Eucharistic Prayers

1.Adapted from John Knox’s “Manner of the Administration of the Lord’s Supper” of 1560:

O Father of Mercy, and God of all consolation, since all creatures acknowledge and confess you as Governor and Lord: It becomes us, whom you have made with your own hands, at all times to honor and magnify your divine majesty. First, because you have created us in your own image and likeness: But above all because you have freed us from that everlasting death and damnation, into which the power of evil drew the human race through sin, from bondage to which neither man nor angel was able to make us free. We praise you, O Lord, that you, who are rich in mercy, and infinite in goodness, have provided our redemption in your only and well-beloved Son, who in your true love you gave to be made a man like us in all things, sin excepted, to receive in his body the punishment of our transgression, by his death to make satisfaction to your justice, and through his resurrection to destroy the power of death; and so to bring life to the world again.

O Lord, we acknowledge that no creature is able to comprehend the length and breadth, the depth and height of your most excellent love, which moved you to show mercy where none was deserved, to promise and give life where death had been victorious, to receive us in your grace when we could do nothing but rebel against your justice. O Lord, the blind dullness of our nature will not allow us sufficiently to weigh your ample benefits; yet, nevertheless, at the commandment of Jesus Christ our Lord, we present ourselves at this his table, which he has left to be used in remembrance of his death, until his coming again: to declare and witness before the world, that by him alone we have received liberty and life; that by him alone acknowledge us to be your children and heirs; that by him alone we may come near to the throne of your grace; that by him alone we are may in your spiritual kingdom eat and drink at his table, with whom we will eat one day in heaven, and by whom our bodies shall be raised up again from the dust, and shall be placed with him in that endless joy, which you, O Father of mercy, have prepared for your chosen ones before the foundation of the world was laid. And these most immeasurable  benefits we acknowledge and confess to have received from your free mercy and grace, by your only beloved Son Jesus Christ: for which, therefore, we your congregation, moved by your Holy Sprit, give you all thanks, praise, and glory, for ever and ever. Amen.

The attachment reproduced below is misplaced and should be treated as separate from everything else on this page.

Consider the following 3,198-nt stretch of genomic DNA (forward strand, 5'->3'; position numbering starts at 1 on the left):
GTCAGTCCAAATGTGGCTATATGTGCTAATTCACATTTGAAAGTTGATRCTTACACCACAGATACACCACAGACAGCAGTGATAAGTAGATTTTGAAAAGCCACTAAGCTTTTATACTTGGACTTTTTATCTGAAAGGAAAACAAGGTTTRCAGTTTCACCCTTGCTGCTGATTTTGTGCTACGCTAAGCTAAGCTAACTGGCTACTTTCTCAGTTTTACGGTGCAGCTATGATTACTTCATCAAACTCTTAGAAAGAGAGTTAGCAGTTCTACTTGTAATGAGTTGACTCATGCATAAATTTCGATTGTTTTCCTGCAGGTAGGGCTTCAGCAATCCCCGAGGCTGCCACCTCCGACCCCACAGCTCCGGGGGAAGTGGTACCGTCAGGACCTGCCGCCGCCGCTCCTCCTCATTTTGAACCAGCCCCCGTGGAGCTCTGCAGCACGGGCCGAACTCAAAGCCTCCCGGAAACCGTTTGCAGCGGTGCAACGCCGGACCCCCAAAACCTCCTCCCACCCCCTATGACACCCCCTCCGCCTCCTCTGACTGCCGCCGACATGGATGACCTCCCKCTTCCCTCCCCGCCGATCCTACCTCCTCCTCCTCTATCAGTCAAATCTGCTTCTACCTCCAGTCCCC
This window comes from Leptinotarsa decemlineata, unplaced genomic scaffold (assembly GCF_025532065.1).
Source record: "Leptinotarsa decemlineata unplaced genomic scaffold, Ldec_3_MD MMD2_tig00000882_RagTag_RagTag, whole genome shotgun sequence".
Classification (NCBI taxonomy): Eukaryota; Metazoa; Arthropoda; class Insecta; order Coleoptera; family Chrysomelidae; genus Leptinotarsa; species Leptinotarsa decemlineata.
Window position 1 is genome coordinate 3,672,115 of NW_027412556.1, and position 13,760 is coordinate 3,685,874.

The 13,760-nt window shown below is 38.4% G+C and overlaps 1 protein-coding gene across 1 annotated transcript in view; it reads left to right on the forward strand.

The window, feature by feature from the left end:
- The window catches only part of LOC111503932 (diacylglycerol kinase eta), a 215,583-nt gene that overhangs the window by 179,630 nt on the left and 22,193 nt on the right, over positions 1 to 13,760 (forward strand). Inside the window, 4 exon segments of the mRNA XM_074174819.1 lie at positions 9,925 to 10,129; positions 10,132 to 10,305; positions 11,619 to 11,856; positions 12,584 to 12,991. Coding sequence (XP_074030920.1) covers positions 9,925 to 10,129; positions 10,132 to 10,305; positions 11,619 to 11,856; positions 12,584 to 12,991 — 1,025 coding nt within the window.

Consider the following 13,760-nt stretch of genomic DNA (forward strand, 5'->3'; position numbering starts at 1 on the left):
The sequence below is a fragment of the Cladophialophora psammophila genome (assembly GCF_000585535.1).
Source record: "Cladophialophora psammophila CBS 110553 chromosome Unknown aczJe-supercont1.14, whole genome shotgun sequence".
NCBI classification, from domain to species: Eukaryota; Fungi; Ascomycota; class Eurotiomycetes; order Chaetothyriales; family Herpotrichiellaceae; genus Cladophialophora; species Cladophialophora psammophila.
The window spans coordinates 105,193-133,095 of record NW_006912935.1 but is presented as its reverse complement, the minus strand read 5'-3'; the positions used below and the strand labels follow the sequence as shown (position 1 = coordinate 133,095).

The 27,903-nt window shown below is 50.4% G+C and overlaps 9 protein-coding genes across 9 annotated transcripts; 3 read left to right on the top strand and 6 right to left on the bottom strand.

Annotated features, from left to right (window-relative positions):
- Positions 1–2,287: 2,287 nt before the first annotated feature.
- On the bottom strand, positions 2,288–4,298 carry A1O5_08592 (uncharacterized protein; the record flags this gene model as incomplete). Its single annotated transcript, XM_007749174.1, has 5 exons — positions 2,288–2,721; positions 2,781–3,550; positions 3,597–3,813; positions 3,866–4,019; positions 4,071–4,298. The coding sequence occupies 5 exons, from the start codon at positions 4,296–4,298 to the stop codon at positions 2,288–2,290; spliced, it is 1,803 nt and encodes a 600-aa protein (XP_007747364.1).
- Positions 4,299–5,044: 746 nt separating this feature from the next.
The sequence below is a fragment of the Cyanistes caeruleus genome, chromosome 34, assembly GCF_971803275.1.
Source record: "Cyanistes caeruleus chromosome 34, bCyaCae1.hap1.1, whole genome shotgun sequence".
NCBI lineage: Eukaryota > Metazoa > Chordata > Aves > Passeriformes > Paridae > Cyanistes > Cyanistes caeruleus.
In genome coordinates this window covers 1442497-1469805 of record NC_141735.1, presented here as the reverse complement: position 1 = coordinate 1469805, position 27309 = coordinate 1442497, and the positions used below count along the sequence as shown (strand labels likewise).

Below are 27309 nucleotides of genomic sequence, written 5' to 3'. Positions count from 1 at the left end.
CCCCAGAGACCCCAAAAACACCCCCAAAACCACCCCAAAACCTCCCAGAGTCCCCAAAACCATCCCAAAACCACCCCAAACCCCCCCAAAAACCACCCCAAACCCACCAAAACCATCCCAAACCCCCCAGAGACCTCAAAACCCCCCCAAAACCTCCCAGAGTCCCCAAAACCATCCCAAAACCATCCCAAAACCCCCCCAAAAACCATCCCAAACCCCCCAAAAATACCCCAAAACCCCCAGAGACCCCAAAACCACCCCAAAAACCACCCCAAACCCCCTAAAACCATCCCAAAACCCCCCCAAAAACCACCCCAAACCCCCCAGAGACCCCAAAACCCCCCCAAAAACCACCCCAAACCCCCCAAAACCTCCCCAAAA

Example 1 adapted and collected by M.D. Bush, with this note: “Real eucharistic prayers fell out of fashion in Reformed worship soon after the Reformation. Calvin used them, and this one adapted from Knox is dependent at several points on Calvin’s. Old’s Leading in Prayer has a number of excellent eucharistic prayers of Dr. Old’s own composition . I recommend those prayers, that book, and everything Old writes.” 

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